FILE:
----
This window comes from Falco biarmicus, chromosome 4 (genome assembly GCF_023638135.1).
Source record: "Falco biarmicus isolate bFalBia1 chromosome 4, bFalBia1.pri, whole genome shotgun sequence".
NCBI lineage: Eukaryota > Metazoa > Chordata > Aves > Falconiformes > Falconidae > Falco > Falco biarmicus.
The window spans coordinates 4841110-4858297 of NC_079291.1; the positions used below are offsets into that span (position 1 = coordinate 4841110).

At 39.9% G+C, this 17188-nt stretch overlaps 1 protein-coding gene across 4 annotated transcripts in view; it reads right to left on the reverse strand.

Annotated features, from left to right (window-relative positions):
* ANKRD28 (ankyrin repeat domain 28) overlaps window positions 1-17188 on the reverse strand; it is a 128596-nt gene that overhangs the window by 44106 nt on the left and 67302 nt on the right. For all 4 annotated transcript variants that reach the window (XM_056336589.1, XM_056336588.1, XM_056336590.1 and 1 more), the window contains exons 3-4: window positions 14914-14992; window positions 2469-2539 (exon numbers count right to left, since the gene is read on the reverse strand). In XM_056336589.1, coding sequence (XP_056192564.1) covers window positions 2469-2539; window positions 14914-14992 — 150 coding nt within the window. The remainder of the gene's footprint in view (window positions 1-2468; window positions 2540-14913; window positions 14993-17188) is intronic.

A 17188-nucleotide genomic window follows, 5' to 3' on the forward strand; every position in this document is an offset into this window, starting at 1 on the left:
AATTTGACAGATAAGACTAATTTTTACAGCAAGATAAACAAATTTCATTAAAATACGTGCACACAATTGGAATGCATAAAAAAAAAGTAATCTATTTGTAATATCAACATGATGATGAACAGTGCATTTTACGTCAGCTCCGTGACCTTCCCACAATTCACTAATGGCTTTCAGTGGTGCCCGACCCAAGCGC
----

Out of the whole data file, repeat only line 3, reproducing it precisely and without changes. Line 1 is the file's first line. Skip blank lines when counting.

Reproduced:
NCBI lineage: Eukaryota > Metazoa > Chordata > Aves > Falconiformes > Falconidae > Falco > Falco biarmicus.